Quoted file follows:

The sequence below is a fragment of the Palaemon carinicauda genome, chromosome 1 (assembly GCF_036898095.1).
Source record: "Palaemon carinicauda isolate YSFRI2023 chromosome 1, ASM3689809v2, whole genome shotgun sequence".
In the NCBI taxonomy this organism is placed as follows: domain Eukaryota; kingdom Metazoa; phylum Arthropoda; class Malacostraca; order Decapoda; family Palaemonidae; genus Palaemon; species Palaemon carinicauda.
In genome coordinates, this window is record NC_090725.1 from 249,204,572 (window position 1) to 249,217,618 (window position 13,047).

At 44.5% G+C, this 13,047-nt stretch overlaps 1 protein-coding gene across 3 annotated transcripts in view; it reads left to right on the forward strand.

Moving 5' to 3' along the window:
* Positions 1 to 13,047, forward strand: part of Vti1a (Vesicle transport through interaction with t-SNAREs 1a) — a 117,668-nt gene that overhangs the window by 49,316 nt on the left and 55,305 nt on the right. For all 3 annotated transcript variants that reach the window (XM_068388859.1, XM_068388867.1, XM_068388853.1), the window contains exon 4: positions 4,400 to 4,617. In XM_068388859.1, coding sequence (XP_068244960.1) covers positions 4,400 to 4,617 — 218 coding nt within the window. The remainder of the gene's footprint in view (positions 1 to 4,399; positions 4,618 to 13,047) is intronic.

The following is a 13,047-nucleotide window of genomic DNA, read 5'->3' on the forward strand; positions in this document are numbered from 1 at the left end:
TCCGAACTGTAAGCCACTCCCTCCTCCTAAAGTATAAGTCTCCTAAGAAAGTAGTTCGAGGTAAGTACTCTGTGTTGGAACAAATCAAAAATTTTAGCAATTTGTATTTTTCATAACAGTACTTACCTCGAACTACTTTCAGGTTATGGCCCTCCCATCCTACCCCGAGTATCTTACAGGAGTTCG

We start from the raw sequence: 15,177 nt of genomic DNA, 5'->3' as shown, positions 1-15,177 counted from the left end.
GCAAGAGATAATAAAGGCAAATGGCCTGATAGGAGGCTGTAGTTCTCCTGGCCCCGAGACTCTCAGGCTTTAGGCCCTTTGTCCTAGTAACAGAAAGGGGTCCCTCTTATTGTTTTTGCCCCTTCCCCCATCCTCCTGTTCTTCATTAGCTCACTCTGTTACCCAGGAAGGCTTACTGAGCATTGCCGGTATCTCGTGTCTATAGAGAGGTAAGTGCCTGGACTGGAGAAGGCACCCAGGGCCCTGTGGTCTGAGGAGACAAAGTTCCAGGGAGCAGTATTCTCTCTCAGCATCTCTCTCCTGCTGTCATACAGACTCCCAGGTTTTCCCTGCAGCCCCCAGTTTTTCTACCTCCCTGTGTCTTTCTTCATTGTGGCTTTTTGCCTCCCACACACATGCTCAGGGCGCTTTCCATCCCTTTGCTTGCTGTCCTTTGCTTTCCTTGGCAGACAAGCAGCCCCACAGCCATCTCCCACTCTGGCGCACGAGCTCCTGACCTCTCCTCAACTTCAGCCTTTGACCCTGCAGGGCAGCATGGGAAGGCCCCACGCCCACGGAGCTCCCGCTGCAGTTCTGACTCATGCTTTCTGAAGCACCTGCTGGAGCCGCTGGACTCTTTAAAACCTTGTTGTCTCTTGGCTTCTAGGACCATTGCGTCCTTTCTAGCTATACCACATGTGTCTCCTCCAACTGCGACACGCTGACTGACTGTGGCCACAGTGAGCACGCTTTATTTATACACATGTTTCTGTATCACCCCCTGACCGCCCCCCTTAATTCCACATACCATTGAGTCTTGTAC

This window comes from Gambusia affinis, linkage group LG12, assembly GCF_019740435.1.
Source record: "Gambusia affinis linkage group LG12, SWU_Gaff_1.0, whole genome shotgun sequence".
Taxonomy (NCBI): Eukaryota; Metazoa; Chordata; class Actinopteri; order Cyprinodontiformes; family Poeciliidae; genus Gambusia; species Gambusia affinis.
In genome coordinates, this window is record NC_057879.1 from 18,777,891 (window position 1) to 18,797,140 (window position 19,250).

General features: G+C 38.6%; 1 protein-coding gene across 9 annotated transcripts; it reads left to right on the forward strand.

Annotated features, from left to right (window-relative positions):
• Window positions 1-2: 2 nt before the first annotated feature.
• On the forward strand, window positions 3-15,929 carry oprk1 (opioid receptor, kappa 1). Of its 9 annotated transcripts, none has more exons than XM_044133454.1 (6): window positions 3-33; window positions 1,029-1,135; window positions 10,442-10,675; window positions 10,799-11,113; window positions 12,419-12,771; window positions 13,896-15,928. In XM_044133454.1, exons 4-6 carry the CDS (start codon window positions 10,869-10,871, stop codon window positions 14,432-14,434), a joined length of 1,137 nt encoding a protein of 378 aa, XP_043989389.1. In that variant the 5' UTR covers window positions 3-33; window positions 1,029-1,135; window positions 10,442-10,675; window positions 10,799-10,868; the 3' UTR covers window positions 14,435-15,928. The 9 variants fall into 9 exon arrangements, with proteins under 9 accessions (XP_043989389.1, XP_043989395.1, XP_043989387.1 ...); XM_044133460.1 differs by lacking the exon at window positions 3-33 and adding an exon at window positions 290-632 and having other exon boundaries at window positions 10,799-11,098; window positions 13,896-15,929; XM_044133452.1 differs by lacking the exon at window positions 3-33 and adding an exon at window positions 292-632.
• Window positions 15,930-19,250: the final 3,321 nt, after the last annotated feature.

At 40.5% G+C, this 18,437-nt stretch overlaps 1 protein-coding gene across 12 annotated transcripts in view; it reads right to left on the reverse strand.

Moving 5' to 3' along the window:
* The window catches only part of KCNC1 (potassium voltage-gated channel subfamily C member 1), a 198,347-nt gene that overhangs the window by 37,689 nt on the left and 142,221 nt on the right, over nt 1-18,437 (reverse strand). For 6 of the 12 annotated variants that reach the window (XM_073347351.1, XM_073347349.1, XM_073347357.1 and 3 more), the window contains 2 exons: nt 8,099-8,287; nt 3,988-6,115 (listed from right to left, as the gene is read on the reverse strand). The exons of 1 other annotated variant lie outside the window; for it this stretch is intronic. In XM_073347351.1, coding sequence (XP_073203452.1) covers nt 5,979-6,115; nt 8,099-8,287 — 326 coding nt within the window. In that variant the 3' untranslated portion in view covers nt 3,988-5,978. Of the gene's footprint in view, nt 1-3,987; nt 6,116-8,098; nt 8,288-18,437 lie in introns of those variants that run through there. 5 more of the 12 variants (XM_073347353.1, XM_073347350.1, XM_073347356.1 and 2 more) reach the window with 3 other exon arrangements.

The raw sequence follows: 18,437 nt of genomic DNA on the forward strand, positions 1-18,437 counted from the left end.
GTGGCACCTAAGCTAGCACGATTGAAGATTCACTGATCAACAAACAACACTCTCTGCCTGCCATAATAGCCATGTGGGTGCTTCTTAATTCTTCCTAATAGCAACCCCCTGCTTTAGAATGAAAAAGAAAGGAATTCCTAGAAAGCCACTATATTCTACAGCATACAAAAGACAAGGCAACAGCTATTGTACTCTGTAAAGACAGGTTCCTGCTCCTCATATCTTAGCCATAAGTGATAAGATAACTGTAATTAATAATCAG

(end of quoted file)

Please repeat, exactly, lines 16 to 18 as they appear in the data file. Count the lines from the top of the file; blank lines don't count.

General features: G+C 38.6%; 1 protein-coding gene across 9 annotated transcripts; it reads left to right on the forward strand.

Annotated features, from left to right (window-relative positions):
• Window positions 1-2: 2 nt before the first annotated feature.